Welcome to Urban Visions and our look at tomorrow’s energy challenges.
We are in Hong Kong, one of the world’s most densely populated cities. This is a place that has had to be innovative when it comes to moving people around.
Key measures against vehicle pollution in Hong Kong:
- Tax concessions for people who buy environment-friendly vehicles
- The phasing out of 82,000 commercial vehicles that run on diesel
- All taxis and most mini-buses now run on liquefied petroleum gas
- State aid for trials of green and low-carbon transport technology
- New laser pollution cameras for roadside testing of exhaust fumes
- Accredited “spotters” who report smoky vehicles that need to be tested
- Fines if engines are left running for more than three minutes when stationary
To highlight an example of this creativity, Euronews’ Seamus Kearney took a ride on the world’s longest covered outdoor escalator, which can go in two directions.
“60,000 people a day make the half hour journey, avoiding having to commute along hilly and winding roads of up to eight kilometres,” he explained.
Hong Kong often comes out on top in world surveys on efficient, cheap and clean modes of transport.
Christine Loh, the Under Secretary for the Environment in Hong Kong, told Urban Visions: “We really just have to be smart about mobility.
“We are a very small jurisdiction, about 1000 square kilometres, but we have over seven million people, and 40 per cent of the city is actually protected country park. So people are being really squeezed in to a very tight and small space.”
A huge number of people here use public transport (90 per cent of daily journeys are on public transport) while vehicle ownership is very low compared to elsewhere (80 vehicles per 1,000 people).
As well as expanding commuter networks, there is a push towards greener fuel and tax breaks for environment-friendly cars.
All taxis and most minibuses now run on liquefied petroleum gas, and the state promotes regular tune-ups and the installation of emissions reduction devices.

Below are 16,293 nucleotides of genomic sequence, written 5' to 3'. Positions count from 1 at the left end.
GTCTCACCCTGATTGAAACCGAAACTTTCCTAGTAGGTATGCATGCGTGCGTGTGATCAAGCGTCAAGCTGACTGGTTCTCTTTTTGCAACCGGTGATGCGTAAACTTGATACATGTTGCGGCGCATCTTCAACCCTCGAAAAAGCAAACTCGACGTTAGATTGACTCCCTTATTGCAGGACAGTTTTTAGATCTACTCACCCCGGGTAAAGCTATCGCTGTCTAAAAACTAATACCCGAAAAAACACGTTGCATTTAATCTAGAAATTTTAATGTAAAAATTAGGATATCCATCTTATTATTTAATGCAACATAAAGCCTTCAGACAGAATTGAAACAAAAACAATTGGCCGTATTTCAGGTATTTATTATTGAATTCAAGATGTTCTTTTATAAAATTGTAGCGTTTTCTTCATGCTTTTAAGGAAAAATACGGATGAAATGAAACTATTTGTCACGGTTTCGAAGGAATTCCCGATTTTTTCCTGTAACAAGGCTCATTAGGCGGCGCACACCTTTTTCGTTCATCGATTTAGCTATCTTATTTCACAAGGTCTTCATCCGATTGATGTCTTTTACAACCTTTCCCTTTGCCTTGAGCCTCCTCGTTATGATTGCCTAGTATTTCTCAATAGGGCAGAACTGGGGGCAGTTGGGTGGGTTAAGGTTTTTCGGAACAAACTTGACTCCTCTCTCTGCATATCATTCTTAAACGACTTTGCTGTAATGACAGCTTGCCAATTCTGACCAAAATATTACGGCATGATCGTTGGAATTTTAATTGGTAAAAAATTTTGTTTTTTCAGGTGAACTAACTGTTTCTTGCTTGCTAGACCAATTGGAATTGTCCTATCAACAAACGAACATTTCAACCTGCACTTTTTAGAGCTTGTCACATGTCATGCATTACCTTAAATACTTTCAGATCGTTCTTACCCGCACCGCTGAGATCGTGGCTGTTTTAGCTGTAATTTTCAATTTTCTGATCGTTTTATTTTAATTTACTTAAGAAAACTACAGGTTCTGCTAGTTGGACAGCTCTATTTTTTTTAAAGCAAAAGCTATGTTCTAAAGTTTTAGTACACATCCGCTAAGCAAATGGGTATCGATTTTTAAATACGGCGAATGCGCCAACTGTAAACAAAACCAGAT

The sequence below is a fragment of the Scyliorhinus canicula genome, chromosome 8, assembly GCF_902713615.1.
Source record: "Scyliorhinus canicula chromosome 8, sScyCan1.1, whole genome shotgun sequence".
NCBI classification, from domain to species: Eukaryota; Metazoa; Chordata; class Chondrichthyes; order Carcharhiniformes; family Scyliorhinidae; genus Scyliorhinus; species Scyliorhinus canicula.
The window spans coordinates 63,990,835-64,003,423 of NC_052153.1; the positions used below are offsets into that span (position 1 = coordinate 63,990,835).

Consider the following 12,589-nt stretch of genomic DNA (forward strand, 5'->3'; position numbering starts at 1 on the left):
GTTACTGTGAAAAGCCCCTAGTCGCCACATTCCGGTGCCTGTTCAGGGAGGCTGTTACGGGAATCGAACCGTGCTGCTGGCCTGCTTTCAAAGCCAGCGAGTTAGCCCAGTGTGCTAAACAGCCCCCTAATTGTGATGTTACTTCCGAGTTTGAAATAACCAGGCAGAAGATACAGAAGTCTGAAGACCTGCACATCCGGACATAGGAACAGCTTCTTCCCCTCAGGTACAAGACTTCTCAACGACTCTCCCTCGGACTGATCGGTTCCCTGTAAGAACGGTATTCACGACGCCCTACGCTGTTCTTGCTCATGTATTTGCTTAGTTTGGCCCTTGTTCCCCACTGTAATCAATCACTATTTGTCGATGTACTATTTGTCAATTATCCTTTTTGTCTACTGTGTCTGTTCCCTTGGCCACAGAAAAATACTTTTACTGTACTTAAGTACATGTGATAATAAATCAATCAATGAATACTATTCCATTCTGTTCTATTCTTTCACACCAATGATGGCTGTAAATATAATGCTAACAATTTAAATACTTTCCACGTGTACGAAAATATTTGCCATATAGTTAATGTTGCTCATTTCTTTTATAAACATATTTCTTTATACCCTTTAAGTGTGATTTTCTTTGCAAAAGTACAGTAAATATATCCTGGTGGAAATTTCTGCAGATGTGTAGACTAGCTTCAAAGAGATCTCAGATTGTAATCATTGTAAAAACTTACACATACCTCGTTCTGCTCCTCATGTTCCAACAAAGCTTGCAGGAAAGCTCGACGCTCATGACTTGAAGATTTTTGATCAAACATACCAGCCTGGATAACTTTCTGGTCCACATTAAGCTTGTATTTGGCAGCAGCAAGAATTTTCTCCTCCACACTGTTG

Old commercial vehicles are also being targeted.
Christine Loh said: “We’ve now recently put in place an expensive scheme, but I hope a very effective scheme, of replacing 82,000 diesel vehicles of different sizes and type, because we have an old fleet.”
Changing habits is also crucial. In Hong Kong you are not allowed to keep your engine running for more than three minutes while stationary and there are new roadside pollution controls. Similar to a speed camera, lasers detect passing vehicles that are breaking limits on exhaust fumes.
And researchers are developing emissions testing that reflect Hong Kong’s unique problems.
Professor Jackson Hu, a vehicle emissions expert, told Euronews: “Hong Kong needs our own standards. Recently we are following all the European, American and Japanese standards, but Hong Kong needs our own unique standards because of the actual geographical conditions.”
With the UN predicting people will increasingly move towards cities – currently 52 per cent of the world’s population live in cities and that’s expected to rise to 67 per cent by 2050 – all countries, from Africa to Europe, face similar mobility challenges.
Jos Dings from the NGO Transport & Environment told Urban Visions: “There’s a lot of initiatives going on in cities for cleaner and smarter mobility, with bikes, electric bikes, cleaner cars, electric cars, and all the rest of it.
“The key thing is: all these single initiatives don’t yet add up to a huge, grand strategy for Europe, and this is what European leaders should be doing; tie it all together.”
And Hong Kong could very well be a source of inspiration.
Urban Visions will explore another big mobility theme, biofuels, in an upcoming episode.